There were many complications in trying to forge a consensus. They included defining the role of Britain, which lies outside the euro zone and had said it would not help in propping up the euro, as well as the European Central Bank. The fractiousness underscores the frailty of a monetary union in which its richest member, Germany, is also the most opposed to a financial rescue.

    “The fact that they are worried is clear,” said David Marsh, the author of “The Euro,” a book on the history of monetary union. “But I don’t think that there is enough commitment or economic firepower in Germany to provide the massive loan guarantees to satisfy the markets.”

    Predictably, politicians blamed speculators for the market upheaval. The Swedish finance minister, Anders Borg, said immediate action was needed to tackle “herd behaviors in the markets that are really pack behaviors, wolf pack behaviors.” Mr. Borg warned that volatility in markets could “tear the weaker countries apart.”

    Since it became clear that Greece would not be able to meet its financial obligations and fears spread that other indebted nations like Spain, Portugal and Ireland would have similar troubles, Europe has responded fitfully.

    Even now, despite the lashing rhetoric and the Sunday night meeting, there is still a feeling that Europe should be doing more — notably with regard to freeing the European Central Bank to go against its charter and print money by buying back distressed European bonds from the secondary market.

    The meetings on Sunday represented an extraordinary convergence of diplomatic activity, crammed into a tight time frame. Political leaders including Mr. Sarkozy of France said early Saturday, at the end of an earlier summit meeting, that a loan mechanism intended to restore confidence should be ready by Monday morning. That effectively left the European Commission and finance ministers a single weekend to change the way the European Union operates its finances.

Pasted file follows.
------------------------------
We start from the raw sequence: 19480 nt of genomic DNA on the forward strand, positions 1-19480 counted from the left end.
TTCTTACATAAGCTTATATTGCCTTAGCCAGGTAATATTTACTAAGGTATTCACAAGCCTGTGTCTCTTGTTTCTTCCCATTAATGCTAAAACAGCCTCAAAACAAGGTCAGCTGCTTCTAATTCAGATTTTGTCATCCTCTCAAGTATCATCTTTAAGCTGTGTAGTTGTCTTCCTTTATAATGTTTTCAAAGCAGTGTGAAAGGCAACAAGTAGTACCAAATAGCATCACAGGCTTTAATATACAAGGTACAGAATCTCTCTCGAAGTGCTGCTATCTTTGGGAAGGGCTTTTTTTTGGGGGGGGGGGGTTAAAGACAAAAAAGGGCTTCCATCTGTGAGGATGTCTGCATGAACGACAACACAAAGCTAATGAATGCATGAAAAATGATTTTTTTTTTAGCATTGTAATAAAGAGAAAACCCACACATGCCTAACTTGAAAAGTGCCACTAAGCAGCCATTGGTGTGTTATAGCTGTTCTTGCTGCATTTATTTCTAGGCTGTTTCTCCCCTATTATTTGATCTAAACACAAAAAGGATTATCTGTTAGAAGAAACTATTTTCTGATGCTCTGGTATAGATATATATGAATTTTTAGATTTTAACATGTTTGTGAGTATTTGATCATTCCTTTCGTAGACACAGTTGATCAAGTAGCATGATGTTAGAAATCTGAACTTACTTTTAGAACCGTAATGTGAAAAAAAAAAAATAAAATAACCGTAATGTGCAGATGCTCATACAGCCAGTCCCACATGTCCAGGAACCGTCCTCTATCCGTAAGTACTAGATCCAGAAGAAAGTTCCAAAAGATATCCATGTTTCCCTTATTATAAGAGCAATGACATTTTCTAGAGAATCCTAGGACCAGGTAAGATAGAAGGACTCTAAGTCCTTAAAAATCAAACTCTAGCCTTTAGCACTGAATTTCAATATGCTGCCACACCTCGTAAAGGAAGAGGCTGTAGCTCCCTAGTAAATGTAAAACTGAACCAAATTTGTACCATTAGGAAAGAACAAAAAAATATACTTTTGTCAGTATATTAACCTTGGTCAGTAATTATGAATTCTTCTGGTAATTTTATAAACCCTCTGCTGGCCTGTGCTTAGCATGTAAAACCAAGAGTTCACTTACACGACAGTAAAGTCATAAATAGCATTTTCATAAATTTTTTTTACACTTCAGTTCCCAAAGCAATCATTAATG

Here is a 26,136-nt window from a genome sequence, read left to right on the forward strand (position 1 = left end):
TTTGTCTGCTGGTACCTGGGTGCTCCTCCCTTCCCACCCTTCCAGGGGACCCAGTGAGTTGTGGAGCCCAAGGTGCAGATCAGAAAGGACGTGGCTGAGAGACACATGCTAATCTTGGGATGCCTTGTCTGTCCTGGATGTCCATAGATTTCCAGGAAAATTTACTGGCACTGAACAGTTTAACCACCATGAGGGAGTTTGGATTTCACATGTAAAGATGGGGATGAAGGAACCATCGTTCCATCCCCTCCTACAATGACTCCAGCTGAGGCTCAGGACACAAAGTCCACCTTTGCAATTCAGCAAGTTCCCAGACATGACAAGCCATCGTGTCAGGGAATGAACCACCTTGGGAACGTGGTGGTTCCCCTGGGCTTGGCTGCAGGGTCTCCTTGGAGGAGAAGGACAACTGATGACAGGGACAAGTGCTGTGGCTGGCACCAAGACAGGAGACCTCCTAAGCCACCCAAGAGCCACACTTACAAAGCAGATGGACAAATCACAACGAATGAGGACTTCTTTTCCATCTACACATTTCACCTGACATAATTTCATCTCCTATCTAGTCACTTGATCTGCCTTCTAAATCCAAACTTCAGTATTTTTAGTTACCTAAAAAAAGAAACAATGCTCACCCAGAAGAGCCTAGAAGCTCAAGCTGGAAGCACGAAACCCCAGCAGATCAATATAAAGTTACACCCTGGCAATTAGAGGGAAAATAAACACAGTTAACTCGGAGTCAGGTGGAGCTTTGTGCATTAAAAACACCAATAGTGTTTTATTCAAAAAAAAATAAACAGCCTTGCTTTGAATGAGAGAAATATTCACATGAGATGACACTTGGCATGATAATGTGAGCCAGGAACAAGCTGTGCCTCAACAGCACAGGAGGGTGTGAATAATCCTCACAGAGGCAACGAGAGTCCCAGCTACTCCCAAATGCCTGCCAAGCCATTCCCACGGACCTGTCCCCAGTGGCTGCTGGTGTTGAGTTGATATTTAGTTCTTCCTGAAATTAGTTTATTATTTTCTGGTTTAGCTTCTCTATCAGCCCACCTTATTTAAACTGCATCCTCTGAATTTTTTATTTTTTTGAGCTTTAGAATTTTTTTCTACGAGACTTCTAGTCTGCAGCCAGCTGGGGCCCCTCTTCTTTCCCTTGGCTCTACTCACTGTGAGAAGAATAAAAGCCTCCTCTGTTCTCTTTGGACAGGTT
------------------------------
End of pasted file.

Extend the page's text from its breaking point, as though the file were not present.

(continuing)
Mrs. Merkel of Germany attended a victory parade on Red Square in Moscow on Sunday, a sign of how seriously Germans consider reconciliation with Russia. Mr. Sarkozy and the Italian prime minister, Silvio Berlusconi, opted not to attend, regarding the financial crisis as more urgent.

    Mr. Sarkozy held a strategy meeting with ministers on Sunday.

    “At stake is the euro and the euro zone,” a French official said. “We need to give a clear signal to markets.”

  2. wow nice race ... race to see which country/union can issue the biggest rescue package in one deal
  3. if only they gave me a very small fraction of that money say 1 millionth of it ... $957,000 :D
  4. ashatet


    I think they are thinking that if you could pay just one - billionth of it, just $965.

  5. isn't that what the EU citizens are doing?
  6. good, let's see how they deploy it, it's time for a test and not for bluff anymore :cool:
  7. blox87

    blox87 Guest

    Lets play "who can print the fastest" !!:p
  8. Lethn


    I have about £70 left in the bloody bank, I bet I could do something with this if I time it right, it's just a matter of when.
  9. dtan1e


    It's not going to work bc EU is not a single country like US
  10. Lethn


    Yep, the EU is going to rip itself apart over this, I just want to know when >_<
    #10     May 10, 2010